The trust allows individuals and companies to resolve a wide range of assets, finance and management issues in a simple and effective way. For instance, a trust can solve problems relating to the protection of movable or immovable assets, to the pressure of taxation reducing their profitability, to creditors demands and to succession, which disperses and fragments the assets themselves as they pass from one generation to another.

Trust assets management can also be adapted to social, tax and economic development occurring in the course of the years, so as to face foreseeable and unforeseeable changes in family situations, which may occur through the generations.

In this brief notes we will try to explain the trust, particularly focusing on the civil law and tax benefits it lawfully allows you to gain.

The trust is commonly defined as the legal relationship which arises when a person (settlor) transfers the ownership of a number of assets or rights to another (trustee), who undertakes the obligation to manage them for a certain period of time according to the person’s instructions.
The setting up of a trust creates a legal relationship, where the trustee is obligated to administrate trust assets to the advantage of specific beneficiaries or in view of an established objective. At the end of this period assets are definitively transferred to one or more people chosen by the settlor.

After the transfer, the settlor loses legal ownership of trust assets, which are thus held by a third party (trustee). However, the settlor retains control over the assets, by arranging a preset management plan and by assigning earnings and material benefits arising from the assets to people he designates.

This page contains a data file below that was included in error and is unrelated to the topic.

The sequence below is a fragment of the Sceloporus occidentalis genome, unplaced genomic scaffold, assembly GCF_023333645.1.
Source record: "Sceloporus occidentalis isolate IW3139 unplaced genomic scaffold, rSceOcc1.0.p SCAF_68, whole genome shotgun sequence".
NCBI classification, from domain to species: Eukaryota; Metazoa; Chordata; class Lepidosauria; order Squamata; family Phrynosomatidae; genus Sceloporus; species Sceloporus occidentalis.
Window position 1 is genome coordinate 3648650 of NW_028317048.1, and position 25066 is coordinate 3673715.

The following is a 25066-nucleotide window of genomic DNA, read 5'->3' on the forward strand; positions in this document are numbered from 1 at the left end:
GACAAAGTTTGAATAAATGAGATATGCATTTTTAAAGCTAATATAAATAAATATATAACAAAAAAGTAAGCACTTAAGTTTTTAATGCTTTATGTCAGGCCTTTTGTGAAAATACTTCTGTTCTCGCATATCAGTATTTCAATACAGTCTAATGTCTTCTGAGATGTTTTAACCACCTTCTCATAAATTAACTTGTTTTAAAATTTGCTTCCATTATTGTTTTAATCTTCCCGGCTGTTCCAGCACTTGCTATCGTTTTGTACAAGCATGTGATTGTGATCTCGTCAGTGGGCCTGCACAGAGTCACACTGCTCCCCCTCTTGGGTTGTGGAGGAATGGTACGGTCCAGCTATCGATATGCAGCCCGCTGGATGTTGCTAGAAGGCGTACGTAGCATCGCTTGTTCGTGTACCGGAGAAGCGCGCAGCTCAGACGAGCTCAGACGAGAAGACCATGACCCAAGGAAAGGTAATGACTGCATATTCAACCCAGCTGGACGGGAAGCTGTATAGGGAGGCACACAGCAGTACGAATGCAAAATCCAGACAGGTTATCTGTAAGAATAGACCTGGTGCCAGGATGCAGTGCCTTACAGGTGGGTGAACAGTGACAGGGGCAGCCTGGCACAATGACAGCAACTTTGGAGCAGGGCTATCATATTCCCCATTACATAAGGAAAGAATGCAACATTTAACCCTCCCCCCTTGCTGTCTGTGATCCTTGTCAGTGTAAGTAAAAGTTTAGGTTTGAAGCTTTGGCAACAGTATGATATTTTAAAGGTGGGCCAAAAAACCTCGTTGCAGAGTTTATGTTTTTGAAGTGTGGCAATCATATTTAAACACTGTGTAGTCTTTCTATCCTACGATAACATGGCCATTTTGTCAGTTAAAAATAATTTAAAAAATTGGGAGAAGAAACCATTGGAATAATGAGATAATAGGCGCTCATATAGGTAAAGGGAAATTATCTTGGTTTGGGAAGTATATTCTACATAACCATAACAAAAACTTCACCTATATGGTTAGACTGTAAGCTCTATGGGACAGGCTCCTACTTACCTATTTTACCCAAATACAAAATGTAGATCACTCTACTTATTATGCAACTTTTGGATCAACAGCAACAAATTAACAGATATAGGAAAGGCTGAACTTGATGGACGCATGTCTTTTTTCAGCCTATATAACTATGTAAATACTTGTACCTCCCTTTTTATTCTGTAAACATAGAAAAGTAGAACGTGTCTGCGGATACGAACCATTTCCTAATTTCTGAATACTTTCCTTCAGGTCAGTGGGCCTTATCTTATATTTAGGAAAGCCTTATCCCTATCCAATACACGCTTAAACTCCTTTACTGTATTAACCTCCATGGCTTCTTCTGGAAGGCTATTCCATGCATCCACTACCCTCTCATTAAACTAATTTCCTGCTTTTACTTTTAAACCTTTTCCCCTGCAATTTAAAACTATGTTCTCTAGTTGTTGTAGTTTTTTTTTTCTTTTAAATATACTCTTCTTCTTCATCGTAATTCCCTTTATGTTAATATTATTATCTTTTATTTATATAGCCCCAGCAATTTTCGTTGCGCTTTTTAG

Transfers of property to the trustee may be made, at one or more times, by the settlor as well as by other people, even after the setting up of the trust. The trustee may hold assets of any kind: money, securities, real estate, works of art, cars, boats, credits.

The trustee acquires the ownership of the rights transferred by the settlor and, as provided by the Hague Convention of 1 July 1985, ratified in Italy with the law of 16 October 1989 n.364 and effective from 1 January 1992, he is entitled to register assets, or documents of title to them, in any public or private register, including property registers. The trust document may also bind him to do so, thus revealing to third parties possible limitations to the trustee’s disposal powers.

After the transfer, during the life of the trust and as long as assets are owned by the trustee, trust assets are “segregated“.
The term “segregation” refers to a form of ownership that does not allow general events involving the settlor, the trustee and the beneficiaries to affect segregated assets and the relationship between the trustee and the assets themselves.

Apart from the settlor and the trustee, a trust may also include a protector, who, in force of specific provisions in the trust document, holds powers over the trustee, which would otherwise be maintained by the settlor.

The protector may be assigned considerable authority, both in terms of advisory power and an actual right of veto on certain acts. For example, the protector may be asked for prior permission to alienate trust assets, to distribute profit to beneficiaries, to divide shares among beneficiaries at the end of the trust, to change the trust document or beneficiaries and so on.

Within Italian law, trusts may be widely applied for very different purposes (fiduciary management, inheritance of family assets and businesses, earmarking of assets for charitable purposes, assets protection, etc.), which could not be achieved using the traditional legal instruments offered by the Italian Civil Code.

Here below are some examples:

  • Trust for succession planning
  • Trust for personal asset protection
  • Trust for the protection of vulnerable and/or disabled people
  • Trust for pension planning
  • Trust for asset management within de facto families
  • Trust for generational succession planning of a business
  • Trust replacing marriage agreement
  • Trust in couple difficulties
  • Trust for employee protection
  • Trust for mortgage management
  • Trust for bankruptcy proceedings management
  • Trust for works of art management
  • Trust for the management of relationships within agencies of the public sector